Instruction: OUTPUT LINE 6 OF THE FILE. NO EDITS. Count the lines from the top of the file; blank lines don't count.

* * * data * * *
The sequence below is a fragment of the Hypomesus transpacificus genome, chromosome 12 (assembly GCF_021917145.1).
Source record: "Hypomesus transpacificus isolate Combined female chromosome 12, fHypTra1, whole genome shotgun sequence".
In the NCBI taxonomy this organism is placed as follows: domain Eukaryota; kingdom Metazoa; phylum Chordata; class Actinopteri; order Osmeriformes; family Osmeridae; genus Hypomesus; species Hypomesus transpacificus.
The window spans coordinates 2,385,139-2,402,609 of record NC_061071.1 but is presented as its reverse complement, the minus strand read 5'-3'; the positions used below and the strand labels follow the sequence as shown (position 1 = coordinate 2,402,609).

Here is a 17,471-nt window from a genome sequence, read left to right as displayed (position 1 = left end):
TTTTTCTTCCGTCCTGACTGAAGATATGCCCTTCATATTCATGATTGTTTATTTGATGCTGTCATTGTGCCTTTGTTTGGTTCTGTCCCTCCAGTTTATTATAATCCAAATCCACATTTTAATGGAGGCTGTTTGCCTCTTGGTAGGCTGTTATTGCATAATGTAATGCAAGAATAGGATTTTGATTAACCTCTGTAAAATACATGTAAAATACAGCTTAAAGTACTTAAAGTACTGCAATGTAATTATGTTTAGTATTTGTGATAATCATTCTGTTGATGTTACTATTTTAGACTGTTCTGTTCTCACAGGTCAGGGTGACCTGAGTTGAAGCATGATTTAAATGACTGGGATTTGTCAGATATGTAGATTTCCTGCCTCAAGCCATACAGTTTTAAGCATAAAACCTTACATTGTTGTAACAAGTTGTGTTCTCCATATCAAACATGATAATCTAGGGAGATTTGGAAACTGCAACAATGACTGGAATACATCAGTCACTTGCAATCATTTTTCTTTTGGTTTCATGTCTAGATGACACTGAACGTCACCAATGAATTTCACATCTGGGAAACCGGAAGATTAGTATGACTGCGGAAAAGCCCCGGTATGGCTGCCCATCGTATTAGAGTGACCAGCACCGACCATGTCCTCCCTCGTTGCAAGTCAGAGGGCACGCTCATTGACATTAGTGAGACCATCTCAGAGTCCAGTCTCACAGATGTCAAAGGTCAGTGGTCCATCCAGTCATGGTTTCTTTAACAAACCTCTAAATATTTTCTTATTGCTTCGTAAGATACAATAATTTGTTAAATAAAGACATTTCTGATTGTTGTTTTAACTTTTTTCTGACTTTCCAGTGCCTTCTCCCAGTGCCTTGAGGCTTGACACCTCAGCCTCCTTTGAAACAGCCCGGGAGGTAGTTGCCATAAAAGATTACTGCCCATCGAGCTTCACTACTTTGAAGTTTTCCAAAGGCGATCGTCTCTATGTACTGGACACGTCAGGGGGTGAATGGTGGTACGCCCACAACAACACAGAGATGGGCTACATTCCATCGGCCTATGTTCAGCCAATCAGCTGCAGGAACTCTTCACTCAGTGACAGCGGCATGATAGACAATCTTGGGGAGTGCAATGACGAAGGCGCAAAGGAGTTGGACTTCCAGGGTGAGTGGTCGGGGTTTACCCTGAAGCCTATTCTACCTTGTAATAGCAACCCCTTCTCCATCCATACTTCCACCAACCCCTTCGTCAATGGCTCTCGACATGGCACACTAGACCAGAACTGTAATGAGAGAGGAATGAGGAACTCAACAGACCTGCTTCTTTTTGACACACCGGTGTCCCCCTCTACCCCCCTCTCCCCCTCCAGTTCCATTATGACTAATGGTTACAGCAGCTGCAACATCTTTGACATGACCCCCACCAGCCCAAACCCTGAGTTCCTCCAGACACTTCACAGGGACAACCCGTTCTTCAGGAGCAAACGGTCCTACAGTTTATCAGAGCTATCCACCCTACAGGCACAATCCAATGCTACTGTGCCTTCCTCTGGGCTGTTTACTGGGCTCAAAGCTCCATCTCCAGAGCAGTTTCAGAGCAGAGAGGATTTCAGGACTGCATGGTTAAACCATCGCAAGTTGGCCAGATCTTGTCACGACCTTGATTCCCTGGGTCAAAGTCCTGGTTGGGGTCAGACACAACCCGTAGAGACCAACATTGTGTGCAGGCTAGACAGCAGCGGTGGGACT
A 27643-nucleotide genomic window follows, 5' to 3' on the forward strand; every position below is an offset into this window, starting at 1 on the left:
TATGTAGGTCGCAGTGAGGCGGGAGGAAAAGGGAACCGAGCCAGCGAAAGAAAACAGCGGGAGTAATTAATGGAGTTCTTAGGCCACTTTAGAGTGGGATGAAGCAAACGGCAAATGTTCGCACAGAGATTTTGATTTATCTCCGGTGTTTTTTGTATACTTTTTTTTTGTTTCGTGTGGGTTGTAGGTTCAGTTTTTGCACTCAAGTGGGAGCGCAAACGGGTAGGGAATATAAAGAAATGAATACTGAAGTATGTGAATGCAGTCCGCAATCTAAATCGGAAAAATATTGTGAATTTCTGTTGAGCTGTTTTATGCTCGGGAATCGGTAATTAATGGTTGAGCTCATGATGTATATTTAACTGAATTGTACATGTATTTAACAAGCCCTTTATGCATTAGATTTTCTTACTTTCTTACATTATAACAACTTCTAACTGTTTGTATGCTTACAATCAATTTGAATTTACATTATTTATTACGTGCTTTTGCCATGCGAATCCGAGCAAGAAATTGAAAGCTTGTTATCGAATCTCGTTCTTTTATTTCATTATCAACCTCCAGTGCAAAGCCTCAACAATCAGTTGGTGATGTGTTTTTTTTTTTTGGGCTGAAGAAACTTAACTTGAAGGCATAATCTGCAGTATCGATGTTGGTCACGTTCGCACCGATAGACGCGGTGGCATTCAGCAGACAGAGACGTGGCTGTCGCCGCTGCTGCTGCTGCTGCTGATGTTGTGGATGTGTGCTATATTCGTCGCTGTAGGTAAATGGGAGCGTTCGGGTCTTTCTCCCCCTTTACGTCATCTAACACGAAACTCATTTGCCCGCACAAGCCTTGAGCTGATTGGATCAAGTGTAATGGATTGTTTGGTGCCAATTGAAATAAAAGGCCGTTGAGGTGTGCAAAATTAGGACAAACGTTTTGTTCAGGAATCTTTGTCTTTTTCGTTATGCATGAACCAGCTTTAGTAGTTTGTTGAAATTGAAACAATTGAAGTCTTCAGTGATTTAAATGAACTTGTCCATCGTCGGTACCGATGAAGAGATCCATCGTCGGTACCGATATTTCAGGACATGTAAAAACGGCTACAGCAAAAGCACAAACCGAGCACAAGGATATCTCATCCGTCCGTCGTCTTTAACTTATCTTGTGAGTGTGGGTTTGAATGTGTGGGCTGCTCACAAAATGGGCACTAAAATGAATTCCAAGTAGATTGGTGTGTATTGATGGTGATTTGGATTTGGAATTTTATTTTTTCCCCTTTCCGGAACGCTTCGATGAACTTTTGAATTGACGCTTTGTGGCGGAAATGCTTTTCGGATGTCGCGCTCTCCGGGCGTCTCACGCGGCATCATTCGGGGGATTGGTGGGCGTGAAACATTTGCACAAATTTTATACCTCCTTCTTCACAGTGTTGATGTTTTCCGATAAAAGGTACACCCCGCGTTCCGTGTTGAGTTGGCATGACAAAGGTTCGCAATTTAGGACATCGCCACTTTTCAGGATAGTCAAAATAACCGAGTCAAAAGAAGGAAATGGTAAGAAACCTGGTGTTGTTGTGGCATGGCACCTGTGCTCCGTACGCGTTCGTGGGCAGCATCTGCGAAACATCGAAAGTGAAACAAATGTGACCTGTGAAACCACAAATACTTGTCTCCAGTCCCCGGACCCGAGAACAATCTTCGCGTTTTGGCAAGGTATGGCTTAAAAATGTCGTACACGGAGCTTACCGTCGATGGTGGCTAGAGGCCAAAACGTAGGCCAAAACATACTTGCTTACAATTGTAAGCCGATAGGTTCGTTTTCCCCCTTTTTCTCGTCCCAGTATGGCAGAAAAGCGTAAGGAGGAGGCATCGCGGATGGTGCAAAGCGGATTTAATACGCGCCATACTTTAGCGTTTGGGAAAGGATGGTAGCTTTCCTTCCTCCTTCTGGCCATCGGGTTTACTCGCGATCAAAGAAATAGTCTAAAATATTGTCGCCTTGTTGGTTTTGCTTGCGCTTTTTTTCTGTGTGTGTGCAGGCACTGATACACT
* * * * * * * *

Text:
TTTTTCTTCCGTCCTGACTGAAGATATGCCCTTCATATTCATGATTGTTTATTTGATGCTGTCATTGTGCCTTTGTTTGGTTCTGTCCCTCCAGTTTATTATAATCCAAATCCACATTTTAATGGAGGCTGTTTGCCTCTTGGTAGGCTGTTATTGCATAATGTAATGCAAGAATAGGATTTTGATTAACCTCTGTAAAATACATGTAAAATACAGCTTAAAGTACTTAAAGTACTGCAATGTAATTATGTTTAGTATTTGTGATAATCATTCTGTTGATGTTACTATTTTAGACTGTTCTGTTCTCACAGGTCAGGGTGACCTGAGTTGAAGCATGATTTAAATGACTGGGATTTGTCAGATATGTAGATTTCCTGCCTCAAGCCATACAGTTTTAAGCATAAAACCTTACATTGTTGTAACAAGTTGTGTTCTCCATATCAAACATGATAATCTAGGGAGATTTGGAAACTGCAACAATGACTGGAATACATCAGTCACTTGCAATCATTTTTCTTTTGGTTTCATGTCTAGATGACACTGAACGTCACCAATGAATTTCACATCTGGGAAACCGGAAGATTAGTATGACTGCGGAAAAGCCCCGGTATGGCTGCCCATCGTATTAGAGTGACCAGCACCGACCATGTCCTCCCTCGTTGCAAGTCAGAGGGCACGCTCATTGACATTAGTGAGACCATCTCAGAGTCCAGTCTCACAGATGTCAAAGGTCAGTGGTCCATCCAGTCATGGTTTCTTTAACAAACCTCTAAATATTTTCTTATTGCTTCGTAAGATACAATAATTTGTTAAATAAAGACATTTCTGATTGTTGTTTTAACTTTTTTCTGACTTTCCAGTGCCTTCTCCCAGTGCCTTGAGGCTTGACACCTCAGCCTCCTTTGAAACAGCCCGGGAGGTAGTTGCCATAAAAGATTACTGCCCATCGAGCTTCACTACTTTGAAGTTTTCCAAAGGCGATCGTCTCTATGTACTGGACACGTCAGGGGGTGAATGGTGGTACGCCCACAACAACACAGAGATGGGCTACATTCCATCGGCCTATGTTCAGCCAATCAGCTGCAGGAACTCTTCACTCAGTGACAGCGGCATGATAGACAATCTTGGGGAGTGCAATGACGAAGGCGCAAAGGAGTTGGACTTCCAGGGTGAGTGGTCGGGGTTTACCCTGAAGCCTATTCTACCTTGTAATAGCAACCCCTTCTCCATCCATACTTCCACCAACCCCTTCGTCAATGGCTCTCGACATGGCACACTAGACCAGAACTGTAATGAGAGAGGAATGAGGAACTCAACAGACCTGCTTCTTTTTGACACACCGGTGTCCCCCTCTACCCCCCTCTCCCCCTCCAGTTCCATTATGACTAATGGTTACAGCAGCTGCAACATCTTTGACATGACCCCCACCAGCCCAAACCCTGAGTTCCTCCAGACACTTCACAGGGACAACCCGTTCTTCAGGAGCAAACGGTCCTACAGTTTATCAGAGCTATCCACCCTACAGGCACAATCCAATGCTACTGTGCCTTCCTCTGGGCTGTTTACTGGGCTCAAAGCTCCATCTCCAGAGCAGTTTCAGAGCAGAGAGGATTTCAGGACTGCATGGTTAAACCATCGCAAGTTGGCCAGATCTTGTCACGACCTTGATTCCCTGGGTCAAAGTCCTGGTTGGGGTCAGACACAACCCGTAGAGACCAACATTGTGTGCAGGCTAGACAGCAGCGGTGGGACT